Almost Famous

Almost Famous

As one of just 180 Master Sommeliers in the world, George Miliotes has to be on trend. In his role as beverage director at Seasons 52 (with 18 locations in 11 states), Miliotes oversees all aspects of the restaurant chain’s wine and beverage program. Here is his wine forecast, with nine hot styles to watch for in the coming months.


No wine is more perfect for summer than Vinho Verde from Portugal. It is light, crisp, slightly bubbly, fruity (but not quite sweet) and usually under $10 retail. It is great to drink with most appetizers and spicy food, and due to its lower alcohol level, it’s great out by the pool.


The perfect partner to Vinho Verde is the Crasto Red from Quinta do Crasto in the Douro region of Portugal. Using varieties that are usually reserved for Port (Tinta Roriz, Tinta Barroca, Touriga Franca and Tourga Nacional) this medium-bodied red is silky smooth. While one would expect a highly alcoholic and heavy red from the Port-producing area of Portugal, I am always impressed by this wine’s restraint. It is my secret weapon when pairing red wine with a wide range of foods.


No, we’re not talking about wine from oranges. This is a wine category in which white grapes are vinified like red wine. The extended skin contact before and/or during fermentation gives these usually white wines an orange color and a flavor that is neither like a white nor a red. What makes them even more incredible is this isn’t a new process, but a return to how many white wines were made centuries ago.


Most of us know Slovenia is in Eastern Europe, but few realize it borders Northeastern Italy and is one of the most blessed areas in the world for making wine. It might not be a household name as a winemaking region, but Slovenia has produced a Merlot that defines awesomeness. Anna’s Merlot is made for Season’s 52 by Edi and Aleks Simcic, some of the most cutting-edge winemakers in Slovenia. Look for the Slovenian specialty of Rebolla (known in Italy as Ribolla Gialla), which is my next hot variety.


I have always believed that wines reflect the personality of their makers. Clay Mauritson is a sixth-generation wine grower in Sonoma, played linebacker for the Oregon Ducks and is one of the most personable young winemakers in California. Like him, his wines are big and forward, yet warm and welcoming and speak of Sonoma. Look for his Sonoma Cabernet or Rockpile (what a great name) Zinfandels.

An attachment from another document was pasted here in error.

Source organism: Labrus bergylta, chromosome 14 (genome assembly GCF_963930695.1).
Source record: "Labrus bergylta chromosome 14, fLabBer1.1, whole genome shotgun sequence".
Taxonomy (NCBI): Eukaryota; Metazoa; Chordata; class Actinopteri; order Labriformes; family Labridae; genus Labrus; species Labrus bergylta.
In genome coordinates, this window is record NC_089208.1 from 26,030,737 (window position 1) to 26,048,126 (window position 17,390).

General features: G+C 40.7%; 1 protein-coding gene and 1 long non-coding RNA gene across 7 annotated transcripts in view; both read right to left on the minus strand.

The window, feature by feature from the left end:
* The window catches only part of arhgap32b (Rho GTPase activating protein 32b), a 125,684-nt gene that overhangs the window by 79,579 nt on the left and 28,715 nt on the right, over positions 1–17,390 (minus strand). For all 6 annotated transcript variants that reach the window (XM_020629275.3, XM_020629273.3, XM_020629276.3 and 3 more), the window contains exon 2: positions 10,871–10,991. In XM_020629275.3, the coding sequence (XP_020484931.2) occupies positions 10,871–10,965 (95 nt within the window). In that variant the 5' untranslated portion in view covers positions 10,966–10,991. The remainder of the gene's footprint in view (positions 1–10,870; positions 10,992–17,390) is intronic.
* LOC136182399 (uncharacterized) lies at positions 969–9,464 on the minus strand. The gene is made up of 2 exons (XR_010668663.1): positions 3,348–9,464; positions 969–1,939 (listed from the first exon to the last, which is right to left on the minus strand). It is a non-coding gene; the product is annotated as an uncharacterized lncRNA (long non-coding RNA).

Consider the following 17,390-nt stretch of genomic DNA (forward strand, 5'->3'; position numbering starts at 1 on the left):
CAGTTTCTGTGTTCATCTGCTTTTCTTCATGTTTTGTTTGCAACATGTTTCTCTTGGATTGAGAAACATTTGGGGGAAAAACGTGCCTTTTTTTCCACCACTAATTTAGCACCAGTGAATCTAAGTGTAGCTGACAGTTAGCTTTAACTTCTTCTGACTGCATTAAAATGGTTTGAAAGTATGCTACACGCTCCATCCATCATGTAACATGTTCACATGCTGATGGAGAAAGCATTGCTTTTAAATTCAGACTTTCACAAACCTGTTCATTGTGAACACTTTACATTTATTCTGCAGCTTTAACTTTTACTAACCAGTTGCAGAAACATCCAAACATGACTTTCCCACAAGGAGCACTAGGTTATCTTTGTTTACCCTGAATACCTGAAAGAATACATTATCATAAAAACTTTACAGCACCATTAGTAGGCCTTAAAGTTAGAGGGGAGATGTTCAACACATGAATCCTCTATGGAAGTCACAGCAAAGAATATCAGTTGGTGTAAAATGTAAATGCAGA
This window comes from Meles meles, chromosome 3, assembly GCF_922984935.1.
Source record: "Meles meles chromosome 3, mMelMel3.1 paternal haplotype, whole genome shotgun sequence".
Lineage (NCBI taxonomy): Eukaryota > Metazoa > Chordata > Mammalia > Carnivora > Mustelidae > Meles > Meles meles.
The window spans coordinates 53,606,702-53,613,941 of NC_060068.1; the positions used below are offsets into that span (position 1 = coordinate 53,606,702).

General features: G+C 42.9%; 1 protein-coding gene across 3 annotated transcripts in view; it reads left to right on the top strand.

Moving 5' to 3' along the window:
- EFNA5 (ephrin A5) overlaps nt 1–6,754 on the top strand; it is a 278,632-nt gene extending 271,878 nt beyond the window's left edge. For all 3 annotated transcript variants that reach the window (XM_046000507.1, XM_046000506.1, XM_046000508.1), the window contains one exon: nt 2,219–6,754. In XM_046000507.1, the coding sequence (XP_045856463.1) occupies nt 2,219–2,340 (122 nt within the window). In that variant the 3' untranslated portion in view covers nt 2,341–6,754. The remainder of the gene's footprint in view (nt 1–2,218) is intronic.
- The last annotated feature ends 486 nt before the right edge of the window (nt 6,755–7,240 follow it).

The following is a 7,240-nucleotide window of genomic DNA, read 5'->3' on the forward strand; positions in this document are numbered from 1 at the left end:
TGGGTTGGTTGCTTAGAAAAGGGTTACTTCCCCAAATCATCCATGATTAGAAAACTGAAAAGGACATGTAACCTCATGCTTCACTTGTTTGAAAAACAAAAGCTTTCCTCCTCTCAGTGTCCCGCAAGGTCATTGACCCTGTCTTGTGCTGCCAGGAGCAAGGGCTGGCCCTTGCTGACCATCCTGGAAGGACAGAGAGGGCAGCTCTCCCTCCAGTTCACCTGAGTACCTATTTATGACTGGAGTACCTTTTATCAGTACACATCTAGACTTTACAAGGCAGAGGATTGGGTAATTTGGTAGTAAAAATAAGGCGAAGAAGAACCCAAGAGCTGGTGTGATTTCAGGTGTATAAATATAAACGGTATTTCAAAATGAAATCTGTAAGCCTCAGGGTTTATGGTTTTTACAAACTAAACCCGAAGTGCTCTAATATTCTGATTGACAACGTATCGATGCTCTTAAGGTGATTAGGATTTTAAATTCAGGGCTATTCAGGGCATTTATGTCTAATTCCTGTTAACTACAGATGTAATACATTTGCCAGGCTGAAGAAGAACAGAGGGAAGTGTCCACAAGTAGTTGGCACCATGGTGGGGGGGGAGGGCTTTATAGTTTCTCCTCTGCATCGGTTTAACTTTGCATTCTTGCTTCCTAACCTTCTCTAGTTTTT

As foods go “local,” so do wines, made by small, but passionate producers throughout the country. For example, we offer wines from Arizona Stronghold in our Phoenix restaurant. (Cool side-note: Maynard James Keenan, lead singer for the band Tool, owns the winery.) Who knew you could make aromatic and balanced wines in Arizona? Look for wine made from Florida blueberries produced by Keel & Curley winery in Plant City, (near Tampa) and Viognier from Virginia’s Rappahannock Cellars.


As America’s curiosity about wine continues to grow, guests continue to branch out from Chardonnay, and unoaked whites are ruling the day, including wines like the aromatic Torrontés from Argentina and the crisp Verdejo from Spain. You can find both at fair prices, and they are delicious with seafood and white meats.


Spain is fertile ground for great reds at bargain prices. While Tempranillo is still the king of the Spanish reds, I am currently infatuated with Garnacha. Its rich, red-fruit flavors and smooth tannins make it perfect for American diners. I especially like it with red meats off the grill.


If orange juice could be wine, it would be Moscato. This wine is white-hot, and as we move away from simple white Zinfandel, Moscato is the perfect wine to help us bridge to other new varieties. Zinfandel-king Joel Peterson makes Ravenswood Moscato exclusively for Seasons 52, but there are many other good examples at all price ranges.

Published on October 10, 2011
Topics: SommeliersWine Trends